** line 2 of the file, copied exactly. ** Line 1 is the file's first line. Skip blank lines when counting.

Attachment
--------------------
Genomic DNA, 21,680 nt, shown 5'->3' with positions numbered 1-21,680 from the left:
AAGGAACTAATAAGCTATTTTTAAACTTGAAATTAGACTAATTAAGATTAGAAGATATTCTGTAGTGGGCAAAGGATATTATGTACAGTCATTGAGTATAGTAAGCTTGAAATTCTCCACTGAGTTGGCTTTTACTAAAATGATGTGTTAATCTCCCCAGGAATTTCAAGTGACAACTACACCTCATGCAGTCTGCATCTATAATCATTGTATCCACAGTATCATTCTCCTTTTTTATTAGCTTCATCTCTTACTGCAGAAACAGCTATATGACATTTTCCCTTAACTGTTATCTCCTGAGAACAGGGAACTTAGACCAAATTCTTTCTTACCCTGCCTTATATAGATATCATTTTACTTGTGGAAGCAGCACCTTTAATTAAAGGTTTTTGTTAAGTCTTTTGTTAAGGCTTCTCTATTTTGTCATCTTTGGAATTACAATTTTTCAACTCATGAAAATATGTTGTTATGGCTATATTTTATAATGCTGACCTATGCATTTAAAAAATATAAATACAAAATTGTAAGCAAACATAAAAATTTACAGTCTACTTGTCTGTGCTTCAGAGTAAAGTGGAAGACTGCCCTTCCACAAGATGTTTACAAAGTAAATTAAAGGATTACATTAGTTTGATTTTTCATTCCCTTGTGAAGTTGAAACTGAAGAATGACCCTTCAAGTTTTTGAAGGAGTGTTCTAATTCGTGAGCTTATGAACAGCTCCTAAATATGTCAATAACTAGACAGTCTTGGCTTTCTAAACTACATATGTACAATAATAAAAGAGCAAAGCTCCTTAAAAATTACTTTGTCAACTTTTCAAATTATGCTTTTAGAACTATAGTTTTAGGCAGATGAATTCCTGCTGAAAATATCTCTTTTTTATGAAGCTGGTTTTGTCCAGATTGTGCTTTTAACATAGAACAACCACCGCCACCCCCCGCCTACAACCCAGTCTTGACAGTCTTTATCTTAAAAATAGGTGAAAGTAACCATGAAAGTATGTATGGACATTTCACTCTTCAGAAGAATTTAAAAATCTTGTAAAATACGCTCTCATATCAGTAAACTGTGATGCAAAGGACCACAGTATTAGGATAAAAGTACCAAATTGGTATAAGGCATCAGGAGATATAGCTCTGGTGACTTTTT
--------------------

AAGGAACTAATAAGCTATTTTTAAACTTGAAATTAGACTAATTAAGATTAGAAGATATTCTGTAGTGGGCAAAGGATATTATGTACAGTCATTGAGTATAGTAAGCTTGAAATTCTCCACTGAGTTGGCTTTTACTAAAATGATGTGTTAATCTCCCCAGGAATTTCAAGTGACAACTACACCTCATGCAGTCTGCATCTATAATCATTGTATCCACAGTATCATTCTCCTTTTTTATTAGCTTCATCTCTTACTGCAGAAACAGCTATATGACATTTTCCCTTAACTGTTATCTCCTGAGAACAGGGAACTTAGACCAAATTCTTTCTTACCCTGCCTTATATAGATATCATTTTACTTGTGGAAGCAGCACCTTTAATTAAAGGTTTTTGTTAAGTCTTTTGTTAAGGCTTCTCTATTTTGTCATCTTTGGAATTACAATTTTTCAACTCATGAAAATATGTTGTTATGGCTATATTTTATAATGCTGACCTATGCATTTAAAAAATATAAATACAAAATTGTAAGCAAACATAAAAATTTACAGTCTACTTGTCTGTGCTTCAGAGTAAAGTGGAAGACTGCCCTTCCACAAGATGTTTACAAAGTAAATTAAAGGATTACATTAGTTTGATTTTTCATTCCCTTGTGAAGTTGAAACTGAAGAATGACCCTTCAAGTTTTTGAAGGAGTGTTCTAATTCGTGAGCTTATGAACAGCTCCTAAATATGTCAATAACTAGACAGTCTTGGCTTTCTAAACTACATATGTACAATAATAAAAGAGCAAAGCTCCTTAAAAATTACTTTGTCAACTTTTCAAATTATGCTTTTAGAACTATAGTTTTAGGCAGATGAATTCCTGCTGAAAATATCTCTTTTTTATGAAGCTGGTTTTGTCCAGATTGTGCTTTTAACATAGAACAACCACCGCCACCCCCCGCCTACAACCCAGTCTTGACAGTCTTTATCTTAAAAATAGGTGAAAGTAACCATGAAAGTATGTATGGACATTTCACTCTTCAGAAGAATTTAAAAATCTTGTAAAATACGCTCTCATATCAGTAAACTGTGATGCAAAGGACCACAGTATTAGGATAAAAGTACCAAATTGGTATAAGGCATCAGGAGATATAGCTCTGGTGACTTTTT